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I am using Retrospect 5.0.238 on Mac OS X (10.2) to back-up Windows clients. Twice a year, each time the hour automatically changes on my Windows clients (plus 1 hour in spring, and minus 1 hour in October), Retrospect tells me that all files on some of these clients have changed and needs to be backuped again.


On some Windows clients, there are no problems. These are:

Celeron 500 MHz, Windows 2000 Pro

Pentium II 333 MHz, Windows XP Home.


On some Windows clients, all the files have changed. These are:

Pentium 4 2,4 Ghz, Windows XP Pro (I have 2 computers like that)

AMD Athlon 1,7 Ghz, Windows XP Home.


How can I tell Retrospect not to entirely backup those Windows clients 3 times each year (at the beginning of the year, when the time changes in spring, and when the time changes in October)?



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We share the same issue.


We observe this same issue on 3 entirely independent backup systems that are backing up multiple file servers over a network. The servers are a mix of Windows 2003, and SGIs.



As far back as 4.2 on OS9, the response from Dantz was to make sure the clocks were set correctly, this is obviously not the answer.


Every server, and Retrospect Mac station on the network, including the client that upload data to the servers are synchronized to the same NTP time server and their clocks are within seconds of eachother, clearely this is not a factor, or is it?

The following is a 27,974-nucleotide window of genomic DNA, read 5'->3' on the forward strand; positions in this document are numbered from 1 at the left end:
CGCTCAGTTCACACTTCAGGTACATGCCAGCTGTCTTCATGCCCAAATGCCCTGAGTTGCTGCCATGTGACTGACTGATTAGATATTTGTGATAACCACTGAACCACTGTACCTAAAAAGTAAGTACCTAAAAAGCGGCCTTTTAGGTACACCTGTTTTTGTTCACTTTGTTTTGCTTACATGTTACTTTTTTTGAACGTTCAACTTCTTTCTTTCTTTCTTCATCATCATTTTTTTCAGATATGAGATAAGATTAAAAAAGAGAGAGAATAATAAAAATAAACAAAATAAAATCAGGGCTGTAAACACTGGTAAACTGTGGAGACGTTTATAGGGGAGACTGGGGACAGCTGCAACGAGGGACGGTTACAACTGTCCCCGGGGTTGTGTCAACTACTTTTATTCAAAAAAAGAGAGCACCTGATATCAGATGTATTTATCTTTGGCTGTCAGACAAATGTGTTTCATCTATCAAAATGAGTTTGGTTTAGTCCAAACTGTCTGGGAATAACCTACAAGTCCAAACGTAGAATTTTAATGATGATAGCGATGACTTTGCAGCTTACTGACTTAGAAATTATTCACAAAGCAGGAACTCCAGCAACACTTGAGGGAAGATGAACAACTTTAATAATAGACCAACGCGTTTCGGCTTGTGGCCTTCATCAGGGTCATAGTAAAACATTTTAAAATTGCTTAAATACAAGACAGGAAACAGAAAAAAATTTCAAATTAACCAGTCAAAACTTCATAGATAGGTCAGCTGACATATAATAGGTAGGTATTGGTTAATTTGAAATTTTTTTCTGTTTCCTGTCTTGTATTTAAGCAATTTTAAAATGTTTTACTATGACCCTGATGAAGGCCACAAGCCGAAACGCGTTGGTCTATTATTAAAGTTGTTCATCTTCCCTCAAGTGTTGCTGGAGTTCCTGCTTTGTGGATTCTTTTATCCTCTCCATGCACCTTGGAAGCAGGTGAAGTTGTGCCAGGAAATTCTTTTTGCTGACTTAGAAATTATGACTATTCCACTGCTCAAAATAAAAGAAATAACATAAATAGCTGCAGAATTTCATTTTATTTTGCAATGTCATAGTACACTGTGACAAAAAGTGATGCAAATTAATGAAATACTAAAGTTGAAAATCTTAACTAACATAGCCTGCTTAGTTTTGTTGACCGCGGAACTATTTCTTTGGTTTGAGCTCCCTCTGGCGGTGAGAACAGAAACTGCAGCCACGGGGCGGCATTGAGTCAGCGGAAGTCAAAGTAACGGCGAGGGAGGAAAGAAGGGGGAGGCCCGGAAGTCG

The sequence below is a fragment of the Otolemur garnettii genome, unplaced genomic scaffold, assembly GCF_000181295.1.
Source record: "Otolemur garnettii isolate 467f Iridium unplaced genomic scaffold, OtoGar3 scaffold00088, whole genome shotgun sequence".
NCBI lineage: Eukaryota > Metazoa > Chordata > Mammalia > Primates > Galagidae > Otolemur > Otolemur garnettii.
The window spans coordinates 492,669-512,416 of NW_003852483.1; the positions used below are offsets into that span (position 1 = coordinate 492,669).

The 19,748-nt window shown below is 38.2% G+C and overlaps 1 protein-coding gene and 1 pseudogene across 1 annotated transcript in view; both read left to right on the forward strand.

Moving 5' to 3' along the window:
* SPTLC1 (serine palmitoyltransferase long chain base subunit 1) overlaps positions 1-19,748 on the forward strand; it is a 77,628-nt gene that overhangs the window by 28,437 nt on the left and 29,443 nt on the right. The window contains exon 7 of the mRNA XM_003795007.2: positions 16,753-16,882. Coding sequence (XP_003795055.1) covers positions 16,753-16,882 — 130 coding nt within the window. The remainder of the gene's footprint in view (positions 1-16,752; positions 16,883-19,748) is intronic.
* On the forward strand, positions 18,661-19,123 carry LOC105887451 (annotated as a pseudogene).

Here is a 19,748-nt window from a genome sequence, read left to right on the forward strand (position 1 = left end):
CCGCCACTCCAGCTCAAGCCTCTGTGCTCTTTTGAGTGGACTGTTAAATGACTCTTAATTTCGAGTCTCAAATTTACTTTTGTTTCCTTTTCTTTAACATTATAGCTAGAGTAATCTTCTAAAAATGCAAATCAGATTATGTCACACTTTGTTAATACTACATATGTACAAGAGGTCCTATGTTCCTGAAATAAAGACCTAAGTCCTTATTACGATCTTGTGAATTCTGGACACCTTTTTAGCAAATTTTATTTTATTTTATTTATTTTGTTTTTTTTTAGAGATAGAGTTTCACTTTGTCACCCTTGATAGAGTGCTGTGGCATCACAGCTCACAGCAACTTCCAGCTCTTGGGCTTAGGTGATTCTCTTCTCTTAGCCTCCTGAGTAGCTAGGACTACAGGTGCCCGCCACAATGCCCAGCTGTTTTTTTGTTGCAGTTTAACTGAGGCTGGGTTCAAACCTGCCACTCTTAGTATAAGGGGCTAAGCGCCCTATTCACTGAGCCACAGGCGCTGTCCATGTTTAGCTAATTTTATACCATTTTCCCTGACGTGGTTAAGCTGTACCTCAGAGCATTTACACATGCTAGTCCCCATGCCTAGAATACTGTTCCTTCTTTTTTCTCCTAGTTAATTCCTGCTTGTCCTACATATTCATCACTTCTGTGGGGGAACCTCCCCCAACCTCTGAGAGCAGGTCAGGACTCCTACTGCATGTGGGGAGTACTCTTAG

Typical data on servers are about 6 TB and scripts are written for incremental backups. Our tape costs around this time of year and in 6 months from now, is just astronomical! Unfortunately it takes 6 months to see if any changes have worked!


Any ways or ideas to resolve this?



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Sad to say it is indeed the correct article. Mac OS versions have changed but the way that the HFS+ file system keeps time has not. The cause of the problem is the same from OS8 all the way to OSX.




This kind of thing is actually quite common with different file systems. The key is that it is caused by the filesystem itself and not the OS.




For example: On windows you can have files with totally different creation times on the same machine just because disk formats (fat32 or NTFS) change.







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